Cutting the intelligence director's workload could make him better at his job.
President-elect Barack Obama has a decision to make about his new intelligence chief: Should he take away some of the job responsibilities? Doing so could make both their lives easier, and may well encourage better management of the intelligence community.
The first two directors of National Intelligence, John Negroponte and Mike McConnell, unfortunately were dual-hatted. They served as President Bush's chief intelligence briefer, meeting with him at and the chief executive of the intelligence bureaucracy at the White House nearly every morning. Neither man liked doing both jobs; in fact, it exhausted them.
Negroponte was a natural adviser, but he was so ill-suited for the nitty-gritty of management that he often stole away midday to his private club in Washington for a swim or a massage. And McConnell, who did more to advance communitywide management than any senior official in recent memory, complained publicly several times that the early morning visits to the White House were wearing him down. Listening to Negroponte and McConnell, one imagined them saying, "This is not what I signed up for."
It wasn't supposed to be that way. The DNI post was created in 2004 to take the management burden off the shoulders of the director of Central Intelligence, who nominally ran the community while also, in his capacity as CIA chief, directly serving the president. The job was overwhelming, and so intelligence reformers passed a law breaking up the duties. While the DNI serves at the pleasure of the president and is still his top intelligence contact, that doesn't mean he has to serve him every morning in the Oval Office. Indeed, President Clinton delegated the task of daily briefer to a still senior but lower level CIA official. That freed up the agency director to focus on other business.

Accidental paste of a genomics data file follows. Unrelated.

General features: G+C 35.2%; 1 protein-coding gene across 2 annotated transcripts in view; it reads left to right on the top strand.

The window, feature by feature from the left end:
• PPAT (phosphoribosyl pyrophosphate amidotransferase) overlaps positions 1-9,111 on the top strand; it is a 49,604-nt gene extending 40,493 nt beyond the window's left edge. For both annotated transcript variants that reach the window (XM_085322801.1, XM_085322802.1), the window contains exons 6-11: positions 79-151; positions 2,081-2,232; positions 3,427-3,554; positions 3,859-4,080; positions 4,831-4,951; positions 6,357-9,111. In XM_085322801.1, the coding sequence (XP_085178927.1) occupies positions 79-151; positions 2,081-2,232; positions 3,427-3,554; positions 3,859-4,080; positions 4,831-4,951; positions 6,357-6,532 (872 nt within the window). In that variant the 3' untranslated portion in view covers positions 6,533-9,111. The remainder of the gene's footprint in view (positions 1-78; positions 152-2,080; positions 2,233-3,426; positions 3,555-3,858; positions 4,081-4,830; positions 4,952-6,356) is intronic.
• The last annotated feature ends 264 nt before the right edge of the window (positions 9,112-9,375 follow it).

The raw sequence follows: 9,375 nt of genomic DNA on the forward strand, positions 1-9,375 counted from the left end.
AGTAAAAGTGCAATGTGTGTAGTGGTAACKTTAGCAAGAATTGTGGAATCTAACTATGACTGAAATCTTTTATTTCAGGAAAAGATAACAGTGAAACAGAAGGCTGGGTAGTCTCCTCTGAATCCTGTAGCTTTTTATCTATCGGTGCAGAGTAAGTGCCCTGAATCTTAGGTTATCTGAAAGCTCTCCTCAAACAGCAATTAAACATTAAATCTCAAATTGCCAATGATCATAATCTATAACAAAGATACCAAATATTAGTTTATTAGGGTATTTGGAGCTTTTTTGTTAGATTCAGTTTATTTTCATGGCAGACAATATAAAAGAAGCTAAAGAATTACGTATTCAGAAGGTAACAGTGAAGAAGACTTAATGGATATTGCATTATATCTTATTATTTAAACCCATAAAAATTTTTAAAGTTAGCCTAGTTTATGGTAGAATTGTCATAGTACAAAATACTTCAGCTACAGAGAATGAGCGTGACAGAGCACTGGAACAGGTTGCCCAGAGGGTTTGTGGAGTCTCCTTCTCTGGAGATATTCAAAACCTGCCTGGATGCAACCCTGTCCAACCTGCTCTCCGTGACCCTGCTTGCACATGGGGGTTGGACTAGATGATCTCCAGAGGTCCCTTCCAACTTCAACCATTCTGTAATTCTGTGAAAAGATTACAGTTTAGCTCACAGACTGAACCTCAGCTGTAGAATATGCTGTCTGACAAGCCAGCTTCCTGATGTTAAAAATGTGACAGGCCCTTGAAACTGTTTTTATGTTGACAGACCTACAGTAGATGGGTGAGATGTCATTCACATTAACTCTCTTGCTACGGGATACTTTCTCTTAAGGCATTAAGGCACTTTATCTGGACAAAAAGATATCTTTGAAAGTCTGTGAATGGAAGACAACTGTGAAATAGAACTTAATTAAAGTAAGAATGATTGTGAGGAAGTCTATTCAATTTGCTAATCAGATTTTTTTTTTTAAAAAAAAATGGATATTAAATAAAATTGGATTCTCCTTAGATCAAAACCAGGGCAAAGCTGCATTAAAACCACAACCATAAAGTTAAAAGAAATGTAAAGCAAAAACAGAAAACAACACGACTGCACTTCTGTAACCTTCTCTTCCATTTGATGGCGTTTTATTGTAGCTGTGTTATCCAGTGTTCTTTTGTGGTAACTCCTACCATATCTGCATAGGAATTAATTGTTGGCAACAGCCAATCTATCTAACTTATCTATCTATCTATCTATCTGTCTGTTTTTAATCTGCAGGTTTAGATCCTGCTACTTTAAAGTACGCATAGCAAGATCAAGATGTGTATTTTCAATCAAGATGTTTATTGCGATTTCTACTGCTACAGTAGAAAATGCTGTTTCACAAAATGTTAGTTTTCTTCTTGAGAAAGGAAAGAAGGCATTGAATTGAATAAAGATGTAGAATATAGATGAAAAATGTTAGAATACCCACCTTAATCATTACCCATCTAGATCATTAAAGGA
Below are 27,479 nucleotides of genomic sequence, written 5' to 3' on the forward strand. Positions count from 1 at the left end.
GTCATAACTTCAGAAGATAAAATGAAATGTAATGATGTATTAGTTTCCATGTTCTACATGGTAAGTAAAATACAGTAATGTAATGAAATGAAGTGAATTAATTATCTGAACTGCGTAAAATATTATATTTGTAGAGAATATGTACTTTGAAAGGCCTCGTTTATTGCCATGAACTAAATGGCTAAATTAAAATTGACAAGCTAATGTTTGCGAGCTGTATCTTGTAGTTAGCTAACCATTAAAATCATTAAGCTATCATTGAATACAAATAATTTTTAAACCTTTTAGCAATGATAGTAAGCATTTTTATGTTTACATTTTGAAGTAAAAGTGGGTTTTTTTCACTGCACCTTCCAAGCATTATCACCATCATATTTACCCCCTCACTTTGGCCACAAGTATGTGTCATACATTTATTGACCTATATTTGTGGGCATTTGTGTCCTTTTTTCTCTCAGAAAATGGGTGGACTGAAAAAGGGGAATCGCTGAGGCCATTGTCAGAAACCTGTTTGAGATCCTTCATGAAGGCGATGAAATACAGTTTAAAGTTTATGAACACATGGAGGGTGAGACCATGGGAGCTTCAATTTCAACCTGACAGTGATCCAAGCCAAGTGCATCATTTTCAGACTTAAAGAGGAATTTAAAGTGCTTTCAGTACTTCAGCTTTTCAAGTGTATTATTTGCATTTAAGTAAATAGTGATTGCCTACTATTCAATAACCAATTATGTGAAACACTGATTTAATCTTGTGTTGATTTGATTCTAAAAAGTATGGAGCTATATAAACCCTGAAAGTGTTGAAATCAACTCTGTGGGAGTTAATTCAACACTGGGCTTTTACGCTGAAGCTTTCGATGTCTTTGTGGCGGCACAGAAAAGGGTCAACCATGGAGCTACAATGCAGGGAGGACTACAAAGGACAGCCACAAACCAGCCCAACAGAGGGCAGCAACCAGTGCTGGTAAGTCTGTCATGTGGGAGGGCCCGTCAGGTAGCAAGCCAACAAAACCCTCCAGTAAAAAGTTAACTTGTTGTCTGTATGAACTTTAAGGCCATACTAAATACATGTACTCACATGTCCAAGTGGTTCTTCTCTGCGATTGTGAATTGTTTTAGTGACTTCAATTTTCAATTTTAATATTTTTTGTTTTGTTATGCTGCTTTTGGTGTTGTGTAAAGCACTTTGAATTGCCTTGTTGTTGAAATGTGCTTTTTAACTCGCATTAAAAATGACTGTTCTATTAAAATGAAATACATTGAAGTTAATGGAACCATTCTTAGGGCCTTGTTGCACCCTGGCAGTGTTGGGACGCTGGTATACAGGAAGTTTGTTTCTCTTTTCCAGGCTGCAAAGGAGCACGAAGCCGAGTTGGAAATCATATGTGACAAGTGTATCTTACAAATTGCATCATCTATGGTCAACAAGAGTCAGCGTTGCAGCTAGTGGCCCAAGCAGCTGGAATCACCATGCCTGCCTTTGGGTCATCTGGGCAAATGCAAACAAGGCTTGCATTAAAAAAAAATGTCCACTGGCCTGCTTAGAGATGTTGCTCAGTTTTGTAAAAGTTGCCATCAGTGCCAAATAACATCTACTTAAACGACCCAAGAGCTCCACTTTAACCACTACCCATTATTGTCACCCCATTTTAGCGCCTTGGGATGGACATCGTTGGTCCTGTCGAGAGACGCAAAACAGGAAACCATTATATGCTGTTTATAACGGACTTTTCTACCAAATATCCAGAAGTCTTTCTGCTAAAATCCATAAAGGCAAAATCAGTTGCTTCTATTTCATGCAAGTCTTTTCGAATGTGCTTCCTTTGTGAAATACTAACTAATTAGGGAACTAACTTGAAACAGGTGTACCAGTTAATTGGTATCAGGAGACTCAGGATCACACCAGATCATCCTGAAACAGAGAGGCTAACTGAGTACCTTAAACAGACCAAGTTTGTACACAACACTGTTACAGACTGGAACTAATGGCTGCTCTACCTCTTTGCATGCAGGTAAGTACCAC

Many intelligence experts think Obama should return to that model. McConnell will hand his successor a trove of initiatives. And the DNI is the intelligence community's primary representative to Congress. He'll have his plate full. Furthermore, the president already has a daily relationship with the intelligence community through his national security adviser, who is supposed to act as a White House conduit to the agencies.
Letting the DNI be a manager would distribute the workload, but it also would send an arguably comforting message to the intelligence workforce: Obama is inclined to have a less political relationship with the community than his predecessor.
Bush took the unusual step of asking George Tenet to stay on as his director of Central Intelligence in 2001. The two got on well, and Bush's father-himself a former director-advised his son to keep Tenet close. By all accounts, including his own, Tenet was a loyal supporter of the career workforce who also felt a personal fondness for the president. Tenet's critics, supporters and friends have questioned whose side he was on, particularly in the wake of failed intelligence assessments of Iraqi weapons programs. They wondered if his closeness to the commander in chief diminished his capacity to "speak truth to power."
It seems that anyone who knows Tenet says he put the concerns of his employees above all else. And he has made that abundantly clear in his vociferous defense of the community. But the closer he got to the president, the more he acted like a pol. The same was true for Negroponte and McConnell. That's alarming, because while these men have political instincts, neither was, by nature, a politician. The job turned them into one, at least for a time.
Obama has said, and signaled, that he truly wants to depoliticize the intelligence community. A good first step would be to keep his new DNI out of the White House every day.
Shane Harris, a staff correspondent for National Journal, wrote about intelligence and technology at Government Executive for five years.